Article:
Ghazal 100, Verse 6


mai;N jo kahtaa huu;N kih ham le;Nge qiyaamat me;N tumhe;N
kis ra((uunat se vuh kahte hai;N kih ham ;huur nahii;N

1) when I say, 'We will take you on Doomsday!'
2) with what haughtiness she says, 'We are not a Houri.'


ra((uunat : 'Pride, haughtiness, arrogance'. (Platts p.595)


This too is a major theme of the ghazal, that the beloved's repartee should be mentioned; and often such verses become the high point of the ghazal. (105)

== Nazm page 105

Bekhud Dihlavi:

In this verse the beloved's repartee creates an extraordinary pleasure. He says, when I said to her, 'Here you hate us and remain very far from us; on Doomsday we will ask for you from God'-- hearing this, with extreme pride that mischievous one said to us, 'We are not a Houri, that we would be given to you'. (157)

Bekhud Mohani:

In one [other] place, in the guise of longing too, he has said just the same kind of thing: {111,7}. (205)


Compare {111,7}. (229)


Playfulness, so typical of a large number of Ghalib's couplets. Also hints at the poet-lover's belief that the beloved is actually far more beautiful than the most beautiful Houri.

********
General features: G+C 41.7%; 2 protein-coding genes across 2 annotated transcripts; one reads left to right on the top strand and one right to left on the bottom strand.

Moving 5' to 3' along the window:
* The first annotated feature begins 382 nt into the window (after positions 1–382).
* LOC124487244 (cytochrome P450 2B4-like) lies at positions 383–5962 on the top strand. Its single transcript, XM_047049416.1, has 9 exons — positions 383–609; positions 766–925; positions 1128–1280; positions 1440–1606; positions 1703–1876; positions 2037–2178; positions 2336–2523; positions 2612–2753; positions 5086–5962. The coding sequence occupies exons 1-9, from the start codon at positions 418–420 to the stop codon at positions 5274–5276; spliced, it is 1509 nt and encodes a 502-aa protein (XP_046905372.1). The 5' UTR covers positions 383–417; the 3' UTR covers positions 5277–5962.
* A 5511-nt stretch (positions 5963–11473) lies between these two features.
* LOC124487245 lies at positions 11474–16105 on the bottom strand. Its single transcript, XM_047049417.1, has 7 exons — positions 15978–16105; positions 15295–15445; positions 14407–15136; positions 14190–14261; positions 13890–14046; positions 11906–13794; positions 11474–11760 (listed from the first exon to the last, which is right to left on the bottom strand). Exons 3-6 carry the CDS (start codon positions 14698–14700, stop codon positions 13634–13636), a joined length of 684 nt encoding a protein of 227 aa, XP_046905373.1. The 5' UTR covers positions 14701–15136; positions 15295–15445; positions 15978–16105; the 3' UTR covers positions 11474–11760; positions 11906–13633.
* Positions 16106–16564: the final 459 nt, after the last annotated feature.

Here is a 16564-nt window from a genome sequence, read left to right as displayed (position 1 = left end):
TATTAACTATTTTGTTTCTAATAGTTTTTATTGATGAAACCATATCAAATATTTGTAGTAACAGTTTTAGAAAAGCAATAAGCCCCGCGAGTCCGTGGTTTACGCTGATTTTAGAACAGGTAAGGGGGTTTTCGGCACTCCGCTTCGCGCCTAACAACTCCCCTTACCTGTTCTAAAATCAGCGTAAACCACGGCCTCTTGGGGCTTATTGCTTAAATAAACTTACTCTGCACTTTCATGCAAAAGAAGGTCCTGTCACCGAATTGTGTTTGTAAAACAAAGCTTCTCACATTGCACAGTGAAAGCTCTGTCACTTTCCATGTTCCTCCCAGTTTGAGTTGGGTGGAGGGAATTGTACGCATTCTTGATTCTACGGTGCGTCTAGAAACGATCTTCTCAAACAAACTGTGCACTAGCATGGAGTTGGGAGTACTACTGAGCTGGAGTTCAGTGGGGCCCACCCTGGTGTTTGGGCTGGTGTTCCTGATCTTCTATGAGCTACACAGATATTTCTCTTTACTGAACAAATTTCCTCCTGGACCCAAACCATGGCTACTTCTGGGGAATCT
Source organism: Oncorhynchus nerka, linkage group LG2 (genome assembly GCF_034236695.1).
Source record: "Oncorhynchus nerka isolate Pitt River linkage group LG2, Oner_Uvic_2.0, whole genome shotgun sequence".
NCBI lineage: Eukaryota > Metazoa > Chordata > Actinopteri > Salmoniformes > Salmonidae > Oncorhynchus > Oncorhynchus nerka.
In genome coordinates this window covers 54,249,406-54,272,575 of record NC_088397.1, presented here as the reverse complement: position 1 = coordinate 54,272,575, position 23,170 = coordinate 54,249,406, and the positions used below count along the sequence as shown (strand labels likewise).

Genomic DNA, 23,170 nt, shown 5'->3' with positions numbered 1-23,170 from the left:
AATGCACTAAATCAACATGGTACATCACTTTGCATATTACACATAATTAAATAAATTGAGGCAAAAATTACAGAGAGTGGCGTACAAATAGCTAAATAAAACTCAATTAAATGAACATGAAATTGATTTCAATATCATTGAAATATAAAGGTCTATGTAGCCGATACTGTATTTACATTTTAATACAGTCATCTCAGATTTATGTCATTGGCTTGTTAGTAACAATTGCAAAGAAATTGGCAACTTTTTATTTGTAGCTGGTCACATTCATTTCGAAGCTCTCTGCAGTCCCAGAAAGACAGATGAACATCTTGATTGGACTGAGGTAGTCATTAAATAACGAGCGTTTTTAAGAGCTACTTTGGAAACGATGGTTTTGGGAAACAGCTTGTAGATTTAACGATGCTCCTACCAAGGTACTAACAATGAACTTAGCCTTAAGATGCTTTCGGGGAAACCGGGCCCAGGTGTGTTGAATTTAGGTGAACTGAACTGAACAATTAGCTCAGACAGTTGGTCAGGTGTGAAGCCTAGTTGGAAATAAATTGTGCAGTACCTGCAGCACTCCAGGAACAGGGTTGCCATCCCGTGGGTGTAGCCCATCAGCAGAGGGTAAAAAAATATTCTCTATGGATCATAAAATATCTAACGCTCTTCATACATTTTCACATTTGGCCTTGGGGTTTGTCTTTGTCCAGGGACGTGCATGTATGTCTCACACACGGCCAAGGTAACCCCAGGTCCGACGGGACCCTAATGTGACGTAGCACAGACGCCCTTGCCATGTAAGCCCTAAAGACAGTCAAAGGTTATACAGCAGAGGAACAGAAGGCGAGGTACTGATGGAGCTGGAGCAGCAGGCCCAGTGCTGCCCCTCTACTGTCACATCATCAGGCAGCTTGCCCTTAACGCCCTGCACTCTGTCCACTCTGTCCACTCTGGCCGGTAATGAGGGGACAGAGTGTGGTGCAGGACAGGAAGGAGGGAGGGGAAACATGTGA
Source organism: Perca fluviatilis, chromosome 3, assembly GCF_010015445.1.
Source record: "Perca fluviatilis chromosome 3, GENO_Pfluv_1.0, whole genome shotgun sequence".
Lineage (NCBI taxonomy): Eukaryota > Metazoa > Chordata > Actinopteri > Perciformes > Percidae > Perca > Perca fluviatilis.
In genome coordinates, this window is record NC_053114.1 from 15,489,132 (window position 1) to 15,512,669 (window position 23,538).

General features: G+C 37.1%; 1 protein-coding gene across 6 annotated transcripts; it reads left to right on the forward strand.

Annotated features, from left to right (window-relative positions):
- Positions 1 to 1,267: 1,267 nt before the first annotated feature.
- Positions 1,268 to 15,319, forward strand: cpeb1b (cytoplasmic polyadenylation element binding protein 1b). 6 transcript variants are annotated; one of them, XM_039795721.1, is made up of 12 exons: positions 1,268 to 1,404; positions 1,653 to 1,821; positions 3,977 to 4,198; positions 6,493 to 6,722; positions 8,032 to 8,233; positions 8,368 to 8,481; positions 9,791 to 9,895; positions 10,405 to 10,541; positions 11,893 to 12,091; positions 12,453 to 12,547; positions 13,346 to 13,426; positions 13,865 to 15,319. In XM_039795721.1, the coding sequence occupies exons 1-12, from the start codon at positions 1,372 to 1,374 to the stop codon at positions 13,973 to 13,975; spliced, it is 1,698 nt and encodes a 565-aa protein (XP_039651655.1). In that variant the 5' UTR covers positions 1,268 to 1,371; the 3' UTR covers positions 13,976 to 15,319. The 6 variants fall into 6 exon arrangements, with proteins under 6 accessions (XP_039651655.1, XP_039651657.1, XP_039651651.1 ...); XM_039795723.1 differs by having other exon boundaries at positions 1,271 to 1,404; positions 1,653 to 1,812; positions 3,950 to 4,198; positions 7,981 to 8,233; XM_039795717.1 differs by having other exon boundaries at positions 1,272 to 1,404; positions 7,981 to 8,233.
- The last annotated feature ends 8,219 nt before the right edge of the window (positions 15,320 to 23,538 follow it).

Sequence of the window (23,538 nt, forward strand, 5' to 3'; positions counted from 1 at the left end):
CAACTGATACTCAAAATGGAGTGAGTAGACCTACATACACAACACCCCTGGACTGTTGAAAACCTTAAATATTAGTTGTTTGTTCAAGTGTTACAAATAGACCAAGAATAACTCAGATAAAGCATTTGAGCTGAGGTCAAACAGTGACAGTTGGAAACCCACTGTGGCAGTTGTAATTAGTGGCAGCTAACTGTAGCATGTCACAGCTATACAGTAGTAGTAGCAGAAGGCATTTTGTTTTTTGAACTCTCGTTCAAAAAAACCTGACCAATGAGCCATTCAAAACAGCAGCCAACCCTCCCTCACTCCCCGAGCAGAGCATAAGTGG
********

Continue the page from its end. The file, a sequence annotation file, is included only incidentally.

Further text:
== Naim 1972, p. 9


DOOMSDAY: {10,11}

Repartee [;haa.zir-javaabii] is indeed the great charm of this verse. It's a pleasure to hear how thoroughly the beloved deflates the lover's wistful or playful threat. While an ordinary woman would be flattered to be called a Houri [;huur] or a Pari-like one [parii-paikar], the beloved is not only not flattered, she is actually insulted: can she possibly be likened to a mere celestial maiden of Paradise? She speaks with hauteur, even disdain. She's not one to get worked up over such trivial insults, things so impossible to take seriously for even a moment. Thus the effect of her repartee is doubled by her indifference.

This one is also an almost perfect mushairah verse. The punch-word, ;huur , the single word that makes the whole verse comprehensible and also renders the whole joke amusing, is withheld until the last possible moment. It's hard to imagine that the original audience wouldn't have burst out laughing when they heard it.

The comparison with {111,7} proposed by Bekhud Mohani and Arshi is also, in thematic terms, very apt. But without the element of deadpan dialogue, that one is less amusing than the present verse.

This verse is of course a member in good standing of the 'snide remarks about Paradise' set; for more of these, see {35,9}. It is also a verse in which the beloved seems not to be God; for others, see {20,3}.

Compare {413x,4}, a clever variation on the same general idea.